Two GOP-led House committees will interview Bruce Ohr behind closed doors Tuesday, as part of an investigation into decisions made by the Justice Department in 2016. Here's why.
WASHINGTON — Bruce Ohr was a relatively anonymous lawyer at the Justice Department for more than 25 years. But he’s now caught up in a Republican maelstrom of criticism toward the department, with some of President Donald Trump’s allies implying that he helped conspire against Trump’s election.
Two GOP-led House committees will interview Ohr behind closed doors Tuesday as part of an investigation into decisions made by the department in 2016. They are interested in Ohr — he has also been the subject of Trump’s angry tweets — because of his relationship with Christopher Steele, the former British spy whose opposition research on Trump’s Russia ties was compiled into a dossier and turned over to the FBI.
A look at Bruce Ohr and why Republicans want to talk to him:
A SEASONED OFFICIAL
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A Harvard-educated lawyer who was a federal prosecutor in Manhattan in the 1990s, Ohr later oversaw the Justice Department’s organized crime and racketeering section and, at the time of the presidential election, was a high-ranking official in the deputy attorney general’s office with oversight of a program that doles out grants to federal prosecutors for complex drug trafficking cases.
Colleagues and associates describe Ohr as a mild-mannered, affable, steady presence in a department where turnover and transition are common.
“I definitely remember him to be a sort of quiet, soft-spoken, very warm and humble kind of a guy,” said Evan Barr, who overlapped with him in the U.S. Attorney’s Office in New York. “He was widely respected in the office.”
RELATIONSHIP WITH A FORMER SPY
It’s Ohr’s relationship with Steele that has given fodder to Republican critics in Congress and raised concerns that he was operating outside his job description.
The two had met a decade earlier, bonding over a mutual interest in Russian organized crime and forging a friendly relationship that persisted over the years.
Though Ohr did not handle national-security or counterintelligence work in the deputy attorney general’s office, he nonetheless became a point of contact for Steele to share information with in the months leading up to the 2016 presidential election as the ex-spy dug into potential ties between the Trump campaign and Russia. The two were in touch throughout that time period and Ohr passed along tidbits he learned to the FBI, which was conducting its own investigation.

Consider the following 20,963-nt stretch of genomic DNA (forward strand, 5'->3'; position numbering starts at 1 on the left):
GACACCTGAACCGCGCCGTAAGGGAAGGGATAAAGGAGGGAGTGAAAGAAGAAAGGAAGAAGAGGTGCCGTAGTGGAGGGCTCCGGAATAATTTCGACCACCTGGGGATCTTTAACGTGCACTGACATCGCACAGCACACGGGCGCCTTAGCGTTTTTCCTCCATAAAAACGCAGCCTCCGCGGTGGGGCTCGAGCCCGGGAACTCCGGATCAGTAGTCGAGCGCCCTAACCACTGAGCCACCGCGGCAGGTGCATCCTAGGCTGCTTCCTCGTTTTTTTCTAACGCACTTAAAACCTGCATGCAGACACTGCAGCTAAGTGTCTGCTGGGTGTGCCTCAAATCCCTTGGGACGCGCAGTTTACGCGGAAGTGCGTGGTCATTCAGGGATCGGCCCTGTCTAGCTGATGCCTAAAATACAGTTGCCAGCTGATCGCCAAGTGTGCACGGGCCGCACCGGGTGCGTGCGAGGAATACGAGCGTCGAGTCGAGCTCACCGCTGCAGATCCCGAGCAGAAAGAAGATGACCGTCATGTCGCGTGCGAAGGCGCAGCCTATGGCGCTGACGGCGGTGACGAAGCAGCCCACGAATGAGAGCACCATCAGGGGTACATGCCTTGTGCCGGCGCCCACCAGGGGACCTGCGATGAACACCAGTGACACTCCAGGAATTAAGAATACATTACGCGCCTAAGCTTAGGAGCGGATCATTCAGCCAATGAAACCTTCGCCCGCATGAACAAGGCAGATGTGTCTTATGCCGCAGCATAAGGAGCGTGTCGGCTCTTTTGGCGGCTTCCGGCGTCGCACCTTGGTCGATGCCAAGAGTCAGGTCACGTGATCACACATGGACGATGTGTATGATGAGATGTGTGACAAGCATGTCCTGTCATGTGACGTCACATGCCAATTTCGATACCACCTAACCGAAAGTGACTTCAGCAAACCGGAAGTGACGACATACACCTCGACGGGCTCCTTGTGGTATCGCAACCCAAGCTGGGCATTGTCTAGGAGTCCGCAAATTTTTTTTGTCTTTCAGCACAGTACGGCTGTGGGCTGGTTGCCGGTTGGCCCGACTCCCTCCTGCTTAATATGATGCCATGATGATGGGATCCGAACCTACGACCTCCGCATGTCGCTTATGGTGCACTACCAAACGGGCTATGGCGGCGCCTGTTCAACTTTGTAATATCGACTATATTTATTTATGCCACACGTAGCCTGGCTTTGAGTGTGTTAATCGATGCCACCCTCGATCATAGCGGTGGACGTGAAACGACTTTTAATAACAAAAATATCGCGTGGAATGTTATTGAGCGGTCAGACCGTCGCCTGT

The co-founder of Fusion GPS, the political research firm that paid Steele for the investigation, told House lawmakers in a closed-door meeting last year that he also met with Ohr at Steele’s behest amid what he said was anxiety that federal investigators were not taking seriously enough the threat of Russian election interference and the information that Steele had accumulated.
“We were, frankly, you know, very scared for the country and for ourselves and felt that if we could give it to someone else, we should, higher up,” said Glenn Simpson, who helped start the firm.
“And so Chris suggested I give some information to Bruce, give him the background to all this. And we eventually met at a coffee shop, and I told him the story,” he added.
Aside from their own personal connection, Ohr’s wife, Nellie, was working at Fusion GPS — a connection Trump and his allies have seized on as they allege anti-Trump bias in the department.
THE BEGINNING OF AN INVESTIGATION
Peter Strzok, the recently fired FBI agent who led the Russia investigation, told Congress last month that Ohr provided the FBI with “material that I believe originated from Mr. Steele,” though he said Ohr was not the original source of information on the dossier. Strzok said he met with Ohr as many as five times in late 2016 and early 2017.
The dossier also was not the linchpin of the FBI’s investigation into potential coordination between Russia and the Trump campaign. That investigation had begun months before the bureau received those files in September 2016, and was triggered by information about George Papadopoulos, a Trump campaign aide who told a professor that the Russians possessed “dirt” on Clinton in the form of emails.
Nevertheless, Republicans have suggested the dossier created a politically tainted pretext for the investigation. Ohio Rep. Jim Jordan, a Republican who has led criticism of the Justice Department and the FBI, called Strzok’s revelation in the hearing “amazing.”
“So Nellie Ohr works for Fusion, works for Glenn Simpson and she’s giving documents,” Jordan said.
Democrats have criticized the Republican’s focus on Ohr as overblown and misleading.
“Bruce Ohr took the initiative to inform the FBI of what he knew, and the majority does him a grave disservice by suggesting he is part of some malign conspiracy,” wrote Democrats on the House intelligence committee in a declassified memo earlier this year.
A TRANSFER AMID PRESIDENTIAL CRITICISM
Ohr remains with the Justice Department, but amid the GOP criticism and a change in leadership, he was reassigned from his job in the deputy attorney general’s position and given new responsibilities. But there are no signs of any effort or desire by department leadership to punish him in the ways advocated by the president.
Trump has kept the pressure on Ohr — and his boss, Attorney General Jeff Sessions — on Twitter.
“Will Bruce Ohr, whose family received big money for helping to create the phony, dirty and discredited Dossier, ever be fired from the Jeff Sessions “Justice” Department? A total joke!” Trump tweeted Aug. 20.
Trump has also suggested revoking Ohr’s security clearance, along with others in the department who were related to the Russia investigation.